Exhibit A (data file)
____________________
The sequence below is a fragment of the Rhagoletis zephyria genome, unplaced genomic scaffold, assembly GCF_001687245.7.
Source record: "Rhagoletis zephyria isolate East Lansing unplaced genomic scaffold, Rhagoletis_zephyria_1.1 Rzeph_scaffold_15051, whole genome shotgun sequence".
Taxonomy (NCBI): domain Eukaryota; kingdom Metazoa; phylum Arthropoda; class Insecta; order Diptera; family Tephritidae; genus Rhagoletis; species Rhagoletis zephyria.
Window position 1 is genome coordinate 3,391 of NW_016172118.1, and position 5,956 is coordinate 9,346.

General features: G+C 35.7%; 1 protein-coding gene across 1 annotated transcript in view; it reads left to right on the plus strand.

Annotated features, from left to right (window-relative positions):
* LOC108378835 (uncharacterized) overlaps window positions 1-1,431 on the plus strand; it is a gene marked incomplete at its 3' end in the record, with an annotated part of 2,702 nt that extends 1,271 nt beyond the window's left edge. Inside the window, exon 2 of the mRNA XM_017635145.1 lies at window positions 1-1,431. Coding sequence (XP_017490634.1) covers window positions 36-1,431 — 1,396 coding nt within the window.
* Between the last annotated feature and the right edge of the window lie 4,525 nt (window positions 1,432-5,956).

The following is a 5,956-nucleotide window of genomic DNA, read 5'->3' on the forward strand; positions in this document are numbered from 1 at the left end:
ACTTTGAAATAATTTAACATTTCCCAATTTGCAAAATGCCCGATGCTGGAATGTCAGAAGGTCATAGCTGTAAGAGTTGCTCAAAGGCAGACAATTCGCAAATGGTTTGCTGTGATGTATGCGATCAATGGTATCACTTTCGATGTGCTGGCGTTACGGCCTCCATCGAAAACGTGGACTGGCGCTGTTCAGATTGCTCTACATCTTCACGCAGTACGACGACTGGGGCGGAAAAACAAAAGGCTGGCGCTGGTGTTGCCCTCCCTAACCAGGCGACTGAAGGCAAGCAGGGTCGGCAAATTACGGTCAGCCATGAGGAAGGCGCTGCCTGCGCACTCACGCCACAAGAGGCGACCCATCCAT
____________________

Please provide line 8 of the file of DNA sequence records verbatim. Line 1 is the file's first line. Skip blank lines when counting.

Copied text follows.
* Between the last annotated feature and the right edge of the window lie 4,525 nt (window positions 1,432-5,956).